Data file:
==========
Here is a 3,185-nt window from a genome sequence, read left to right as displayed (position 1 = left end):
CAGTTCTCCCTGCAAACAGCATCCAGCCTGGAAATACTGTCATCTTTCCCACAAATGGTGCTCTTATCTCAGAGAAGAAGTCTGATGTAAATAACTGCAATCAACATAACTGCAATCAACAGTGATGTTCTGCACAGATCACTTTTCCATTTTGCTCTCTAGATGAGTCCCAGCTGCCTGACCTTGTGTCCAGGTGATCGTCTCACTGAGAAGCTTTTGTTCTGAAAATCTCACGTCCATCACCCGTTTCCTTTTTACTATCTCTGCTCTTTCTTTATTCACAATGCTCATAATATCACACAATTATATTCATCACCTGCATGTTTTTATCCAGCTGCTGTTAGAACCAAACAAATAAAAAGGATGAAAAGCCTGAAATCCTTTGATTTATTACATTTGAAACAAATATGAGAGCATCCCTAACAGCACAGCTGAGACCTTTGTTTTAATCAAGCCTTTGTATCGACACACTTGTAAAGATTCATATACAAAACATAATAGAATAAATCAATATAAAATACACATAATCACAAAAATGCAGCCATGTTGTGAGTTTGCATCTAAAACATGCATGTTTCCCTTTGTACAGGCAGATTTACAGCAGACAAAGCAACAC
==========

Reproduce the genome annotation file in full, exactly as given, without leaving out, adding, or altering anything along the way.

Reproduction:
Here is a 3,185-nt window from a genome sequence, read left to right as displayed (position 1 = left end):
CAGTTCTCCCTGCAAACAGCATCCAGCCTGGAAATACTGTCATCTTTCCCACAAATGGTGCTCTTATCTCAGAGAAGAAGTCTGATGTAAATAACTGCAATCAACATAACTGCAATCAACAGTGATGTTCTGCACAGATCACTTTTCCATTTTGCTCTCTAGATGAGTCCCAGCTGCCTGACCTTGTGTCCAGGTGATCGTCTCACTGAGAAGCTTTTGTTCTGAAAATCTCACGTCCATCACCCGTTTCCTTTTTACTATCTCTGCTCTTTCTTTATTCACAATGCTCATAATATCACACAATTATATTCATCACCTGCATGTTTTTATCCAGCTGCTGTTAGAACCAAACAAATAAAAAGGATGAAAAGCCTGAAATCCTTTGATTTATTACATTTGAAACAAATATGAGAGCATCCCTAACAGCACAGCTGAGACCTTTGTTTTAATCAAGCCTTTGTATCGACACACTTGTAAAGATTCATATACAAAACATAATAGAATAAATCAATATAAAATACACATAATCACAAAAATGCAGCCATGTTGTGAGTTTGCATCTAAAACATGCATGTTTCCCTTTGTACAGGCAGATTTACAGCAGACAAAGCAACAC